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melamine(mĕl`əmēn'), common name for 2,4,6-triamino-1,3,5-triazine. Melamine is a trimer (see polymerpolymer
, chemical compound with high molecular weight consisting of a number of structural units linked together by covalent bonds (see chemical bond). The simple molecules that may become structural units are themselves called monomers; two monomers combine to form a dimer,
..... Click the link for more information. ) of cyanamide, H2NC≡N, and is synthesized from calcium carbide. It condenses with formaldehyde to give a thermosetting resinresin,
any of a class of amorphous solids or semisolids. Resins are found in nature and are chiefly of vegetable origin. They are typically light yellow to dark brown in color; tasteless; odorless or faintly aromatic; translucent or transparent; brittle, fracturing like glass;
..... Click the link for more information. . Melamine resins have many uses, including the manufacture of plastic dishes under the trade name Melmac. Melamine also is notorious as a toxic adulterant of food and feed products. It is added to boost a product's nitrogen content, which is used by certain tests to estimate the product's protein content.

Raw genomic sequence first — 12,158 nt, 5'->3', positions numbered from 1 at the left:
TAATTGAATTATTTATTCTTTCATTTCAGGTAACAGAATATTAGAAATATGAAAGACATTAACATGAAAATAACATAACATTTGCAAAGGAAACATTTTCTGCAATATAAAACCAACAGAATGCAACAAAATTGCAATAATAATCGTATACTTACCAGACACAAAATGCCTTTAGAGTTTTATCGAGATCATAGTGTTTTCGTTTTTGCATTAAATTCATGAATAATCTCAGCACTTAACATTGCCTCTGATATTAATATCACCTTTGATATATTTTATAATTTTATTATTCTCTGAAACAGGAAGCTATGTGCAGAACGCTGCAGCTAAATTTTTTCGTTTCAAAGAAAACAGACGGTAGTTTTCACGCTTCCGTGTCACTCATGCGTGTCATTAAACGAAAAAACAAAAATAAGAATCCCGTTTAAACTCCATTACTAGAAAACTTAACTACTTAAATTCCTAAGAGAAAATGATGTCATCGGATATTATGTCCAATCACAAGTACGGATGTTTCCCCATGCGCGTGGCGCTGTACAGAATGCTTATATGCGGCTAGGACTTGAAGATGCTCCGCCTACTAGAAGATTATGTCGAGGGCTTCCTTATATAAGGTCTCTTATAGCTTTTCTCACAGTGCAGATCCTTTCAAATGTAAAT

2,4,6-triamino-5-triazine; colorless crystals. Melting point, 354°C (with decomposition). It is virtually insoluble in cold water and most organic solvents. Melamine is a base, which interacts with acids to form salts (for example, C3H6N6HCl) that decompose upon heating. It is prepared from dicyandiamide, (NH2— C≡N)2, at a temperature of 180°-500° C and a pressure of 4–20 meganewtons per sq m (40–200 kilograms-force per sq cm).
Melamine is used in the manufacture of melamine-formaldehyde resins (plastics, adhesives, and varnishes), ion-exchange resins, tanning agents, and hexachloromelamine (which is used in the preparation of dyes and herbicides).